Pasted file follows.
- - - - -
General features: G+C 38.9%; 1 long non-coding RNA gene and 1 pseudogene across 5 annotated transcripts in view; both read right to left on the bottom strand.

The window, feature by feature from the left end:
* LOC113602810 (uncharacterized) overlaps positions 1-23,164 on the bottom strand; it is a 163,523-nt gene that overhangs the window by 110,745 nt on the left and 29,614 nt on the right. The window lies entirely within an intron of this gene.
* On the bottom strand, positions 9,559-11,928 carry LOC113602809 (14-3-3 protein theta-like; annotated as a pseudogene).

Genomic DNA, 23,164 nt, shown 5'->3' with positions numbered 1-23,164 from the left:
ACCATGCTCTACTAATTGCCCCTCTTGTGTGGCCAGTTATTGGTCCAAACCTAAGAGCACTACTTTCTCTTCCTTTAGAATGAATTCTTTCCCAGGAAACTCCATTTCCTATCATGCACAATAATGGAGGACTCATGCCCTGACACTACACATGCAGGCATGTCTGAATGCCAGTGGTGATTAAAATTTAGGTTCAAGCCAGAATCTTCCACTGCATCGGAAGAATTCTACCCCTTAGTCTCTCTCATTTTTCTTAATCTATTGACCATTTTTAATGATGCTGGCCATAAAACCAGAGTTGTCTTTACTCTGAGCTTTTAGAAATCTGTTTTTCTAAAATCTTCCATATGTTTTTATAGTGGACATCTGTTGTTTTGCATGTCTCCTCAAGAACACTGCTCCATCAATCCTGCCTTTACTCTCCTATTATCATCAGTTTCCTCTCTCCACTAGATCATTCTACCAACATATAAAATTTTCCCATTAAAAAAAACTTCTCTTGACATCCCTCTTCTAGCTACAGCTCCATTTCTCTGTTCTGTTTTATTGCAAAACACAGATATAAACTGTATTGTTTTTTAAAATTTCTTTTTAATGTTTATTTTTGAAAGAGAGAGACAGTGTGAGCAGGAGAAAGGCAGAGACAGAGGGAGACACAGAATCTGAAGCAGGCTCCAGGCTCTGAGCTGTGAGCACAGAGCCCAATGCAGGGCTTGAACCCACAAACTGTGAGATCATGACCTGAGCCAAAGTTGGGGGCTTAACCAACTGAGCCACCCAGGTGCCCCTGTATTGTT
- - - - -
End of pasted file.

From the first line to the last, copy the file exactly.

General features: G+C 38.9%; 1 long non-coding RNA gene and 1 pseudogene across 5 annotated transcripts in view; both read right to left on the bottom strand.

The window, feature by feature from the left end:
* LOC113602810 (uncharacterized) overlaps positions 1-23,164 on the bottom strand; it is a 163,523-nt gene that overhangs the window by 110,745 nt on the left and 29,614 nt on the right. The window lies entirely within an intron of this gene.
* On the bottom strand, positions 9,559-11,928 carry LOC113602809 (14-3-3 protein theta-like; annotated as a pseudogene).

Genomic DNA, 23,164 nt, shown 5'->3' with positions numbered 1-23,164 from the left:
ACCATGCTCTACTAATTGCCCCTCTTGTGTGGCCAGTTATTGGTCCAAACCTAAGAGCACTACTTTCTCTTCCTTTAGAATGAATTCTTTCCCAGGAAACTCCATTTCCTATCATGCACAATAATGGAGGACTCATGCCCTGACACTACACATGCAGGCATGTCTGAATGCCAGTGGTGATTAAAATTTAGGTTCAAGCCAGAATCTTCCACTGCATCGGAAGAATTCTACCCCTTAGTCTCTCTCATTTTTCTTAATCTATTGACCATTTTTAATGATGCTGGCCATAAAACCAGAGTTGTCTTTACTCTGAGCTTTTAGAAATCTGTTTTTCTAAAATCTTCCATATGTTTTTATAGTGGACATCTGTTGTTTTGCATGTCTCCTCAAGAACACTGCTCCATCAATCCTGCCTTTACTCTCCTATTATCATCAGTTTCCTCTCTCCACTAGATCATTCTACCAACATATAAAATTTTCCCATTAAAAAAAACTTCTCTTGACATCCCTCTTCTAGCTACAGCTCCATTTCTCTGTTCTGTTTTATTGCAAAACACAGATATAAACTGTATTGTTTTTTAAAATTTCTTTTTAATGTTTATTTTTGAAAGAGAGAGACAGTGTGAGCAGGAGAAAGGCAGAGACAGAGGGAGACACAGAATCTGAAGCAGGCTCCAGGCTCTGAGCTGTGAGCACAGAGCCCAATGCAGGGCTTGAACCCACAAACTGTGAGATCATGACCTGAGCCAAAGTTGGGGGCTTAACCAACTGAGCCACCCAGGTGCCCCTGTATTGTT